Of course if rates were higher, they’d pay higher interest and get more deposits to put into play. I don’t have the numbers on non-performing assets but that has to have an impact on earnings, ability to loan and regulations on leverage.

                    Banks are pretty clever in waiting for the Feds to bail out bad loans, support selected homebuyers with deductions or checks, make short sales a tax free gift or come up with fees to overcome nuisance regulations.

                    There is a positive side if you can time it, buy bank stocks.

                    • Charlie says:

                      Banks are much more concerned about preserving capital in this environment. The various regulators are crawling all over them to show that regulators are doing their jobs now, after virtually ignoring their job when alarm bells should have been raised in the first half of the 2000’s.

                      Thus, banks are hesitant, still, to loan to anyone with credit issues, cash flow issues, or anything that looks like a collateral deficient loan. As such, it’s hard for them to find customers. And as you said, they compete with other types of lenders (finance companies backed by commercial paper) that don’t have the same regulatory oversight. So the marginal loans get picked up by the finance companies, and the banks are in a regulatory environment where they are preserving capital while taking the most minimal risks possible.

                      As such, they’re maybe not lending what we would “like”, but they’re also not making loans that are likely to go bad while they continue to purge their books of the previously questionable loans.

                    • Harry says:

                      Local banks have evolved into simple functions such as human interface processing of car loans and checking account customer servicing as needed. These are now automated service commodities, the banks having removed themselves from competitively making business loans and taking savings deposits. FHA etc. and Fed policy making often gets blamed but the internet has been the main killer of brick and mortar banking, just as with brick and mortar retailing. The TBTF banks are influencing and in turn being supported in nontransparent and mutually beneficial ways by governments, but also will eventually succumb to market forces.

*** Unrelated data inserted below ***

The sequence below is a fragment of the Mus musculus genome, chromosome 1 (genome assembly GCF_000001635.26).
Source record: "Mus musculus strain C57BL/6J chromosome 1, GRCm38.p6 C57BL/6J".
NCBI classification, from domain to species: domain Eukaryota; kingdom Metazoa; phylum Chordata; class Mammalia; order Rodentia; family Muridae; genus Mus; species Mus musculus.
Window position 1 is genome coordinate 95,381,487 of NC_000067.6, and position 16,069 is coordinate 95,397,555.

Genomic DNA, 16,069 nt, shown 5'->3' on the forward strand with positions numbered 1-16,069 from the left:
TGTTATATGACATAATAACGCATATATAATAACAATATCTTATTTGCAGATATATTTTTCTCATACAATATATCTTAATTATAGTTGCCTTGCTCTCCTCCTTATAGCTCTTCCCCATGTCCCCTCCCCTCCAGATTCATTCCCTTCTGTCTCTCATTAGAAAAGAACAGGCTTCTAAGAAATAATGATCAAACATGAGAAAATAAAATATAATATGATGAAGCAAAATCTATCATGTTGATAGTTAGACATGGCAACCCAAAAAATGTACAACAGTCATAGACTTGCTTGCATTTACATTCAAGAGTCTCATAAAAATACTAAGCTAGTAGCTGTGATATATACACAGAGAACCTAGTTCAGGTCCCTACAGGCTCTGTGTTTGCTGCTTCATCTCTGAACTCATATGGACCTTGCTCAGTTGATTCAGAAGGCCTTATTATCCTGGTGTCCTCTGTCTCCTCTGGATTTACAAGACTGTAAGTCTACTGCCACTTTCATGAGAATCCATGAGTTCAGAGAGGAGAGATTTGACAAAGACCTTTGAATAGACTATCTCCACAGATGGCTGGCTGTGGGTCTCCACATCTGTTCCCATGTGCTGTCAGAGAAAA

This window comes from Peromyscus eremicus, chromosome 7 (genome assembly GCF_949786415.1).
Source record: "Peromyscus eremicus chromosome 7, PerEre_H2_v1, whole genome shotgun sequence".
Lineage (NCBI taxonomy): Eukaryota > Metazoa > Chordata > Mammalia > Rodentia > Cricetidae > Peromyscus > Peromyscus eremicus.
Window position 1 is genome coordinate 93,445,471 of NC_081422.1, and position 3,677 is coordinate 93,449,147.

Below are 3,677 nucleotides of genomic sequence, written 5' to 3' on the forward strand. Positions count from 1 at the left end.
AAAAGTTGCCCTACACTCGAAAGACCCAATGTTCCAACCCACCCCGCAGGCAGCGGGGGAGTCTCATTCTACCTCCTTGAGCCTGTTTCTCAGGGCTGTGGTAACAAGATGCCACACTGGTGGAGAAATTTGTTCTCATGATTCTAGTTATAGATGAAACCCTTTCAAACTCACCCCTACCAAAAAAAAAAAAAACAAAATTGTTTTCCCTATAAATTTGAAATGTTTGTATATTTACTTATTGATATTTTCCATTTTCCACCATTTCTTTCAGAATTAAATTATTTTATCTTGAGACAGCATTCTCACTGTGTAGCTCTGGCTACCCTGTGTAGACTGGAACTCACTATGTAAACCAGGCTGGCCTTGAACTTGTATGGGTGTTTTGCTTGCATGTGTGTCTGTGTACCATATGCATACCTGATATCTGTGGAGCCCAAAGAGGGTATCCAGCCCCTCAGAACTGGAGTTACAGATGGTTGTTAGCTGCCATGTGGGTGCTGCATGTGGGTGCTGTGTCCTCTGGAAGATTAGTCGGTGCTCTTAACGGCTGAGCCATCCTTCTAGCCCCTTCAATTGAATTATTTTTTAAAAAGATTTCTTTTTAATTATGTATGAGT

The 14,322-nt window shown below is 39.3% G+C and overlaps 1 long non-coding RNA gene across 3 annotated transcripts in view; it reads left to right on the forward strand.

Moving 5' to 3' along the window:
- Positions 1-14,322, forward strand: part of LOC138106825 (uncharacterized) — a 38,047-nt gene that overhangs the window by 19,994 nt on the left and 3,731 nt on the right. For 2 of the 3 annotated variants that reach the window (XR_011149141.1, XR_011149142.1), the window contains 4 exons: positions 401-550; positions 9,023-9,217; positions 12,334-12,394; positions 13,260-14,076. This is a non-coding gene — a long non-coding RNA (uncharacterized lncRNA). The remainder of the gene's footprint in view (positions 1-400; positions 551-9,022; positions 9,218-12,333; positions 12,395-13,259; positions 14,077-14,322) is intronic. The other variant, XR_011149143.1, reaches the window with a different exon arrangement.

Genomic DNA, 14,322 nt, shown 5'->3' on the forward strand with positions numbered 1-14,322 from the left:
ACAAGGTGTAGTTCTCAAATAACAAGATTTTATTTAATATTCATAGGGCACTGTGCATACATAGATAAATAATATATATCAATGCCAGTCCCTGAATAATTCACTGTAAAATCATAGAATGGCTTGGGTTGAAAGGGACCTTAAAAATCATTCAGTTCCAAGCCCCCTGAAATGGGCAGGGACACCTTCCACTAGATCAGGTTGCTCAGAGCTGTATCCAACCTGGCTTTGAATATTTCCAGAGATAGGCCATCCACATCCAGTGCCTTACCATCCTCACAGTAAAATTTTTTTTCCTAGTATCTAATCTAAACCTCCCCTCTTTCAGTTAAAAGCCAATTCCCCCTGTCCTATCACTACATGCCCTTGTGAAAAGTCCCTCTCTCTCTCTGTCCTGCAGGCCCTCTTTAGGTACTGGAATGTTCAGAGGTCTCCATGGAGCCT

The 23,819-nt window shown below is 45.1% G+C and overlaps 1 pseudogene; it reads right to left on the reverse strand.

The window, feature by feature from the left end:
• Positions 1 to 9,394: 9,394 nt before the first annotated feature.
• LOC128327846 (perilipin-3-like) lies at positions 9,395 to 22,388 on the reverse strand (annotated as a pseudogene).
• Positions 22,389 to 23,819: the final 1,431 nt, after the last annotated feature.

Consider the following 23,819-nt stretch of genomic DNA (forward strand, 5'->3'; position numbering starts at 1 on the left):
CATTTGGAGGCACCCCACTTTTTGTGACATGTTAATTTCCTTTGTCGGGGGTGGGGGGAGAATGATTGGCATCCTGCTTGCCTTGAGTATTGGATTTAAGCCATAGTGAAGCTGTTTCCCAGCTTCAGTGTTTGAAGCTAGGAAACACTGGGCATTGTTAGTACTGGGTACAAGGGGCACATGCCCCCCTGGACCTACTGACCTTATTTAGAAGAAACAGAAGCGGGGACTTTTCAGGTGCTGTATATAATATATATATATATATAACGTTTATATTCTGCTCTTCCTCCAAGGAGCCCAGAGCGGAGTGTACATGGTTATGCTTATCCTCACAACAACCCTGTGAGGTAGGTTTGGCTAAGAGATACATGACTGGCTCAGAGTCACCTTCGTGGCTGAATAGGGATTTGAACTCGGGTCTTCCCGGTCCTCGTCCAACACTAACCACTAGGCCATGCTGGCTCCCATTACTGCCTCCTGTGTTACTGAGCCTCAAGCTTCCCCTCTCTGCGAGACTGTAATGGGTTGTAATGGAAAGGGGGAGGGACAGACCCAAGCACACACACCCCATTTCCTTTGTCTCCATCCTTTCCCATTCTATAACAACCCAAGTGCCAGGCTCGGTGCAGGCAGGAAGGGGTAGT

• Ron Daniels says:

      The better alternative is to force Banks to not take the low-road. The current setup allows Banks to call any loan they deem non-performing, they base that determination off the value of the property and the outstanding balance. In essence, Banks are calling notes due, or refusing to provide renewals on acquisition and development loans, not because they aren’t receiving payments, but because it is easier and safer to foreclose.

      Foreclosing means you hurt developers, which hurts the economy, which hurts the bank.

  4. Lea Thrace says:

    Anyone want to comment on the Disability Rights Treaty that failed to pass the Senate yesterday? I was absolutely saddened that it did not pass and it makes absolutely no sense to me why it didnt. The reasoning is completely unfounded and TO ME is rooted in this whole stupid conspiracy theory that the UN is trying to take over the US (See Agenda 21 crazyness). Come on people. The treaty was written based on the US ADA. Get a grip.

  5. John Konop says:

    I saw the Georgia vs. Georgia Tech basketball game last night. Georgia looks terrible, I do not think they will win more than 9 games this season. Do not understand it, Athens should be an easy place to recruit……………Georgia should have a top 25 team………..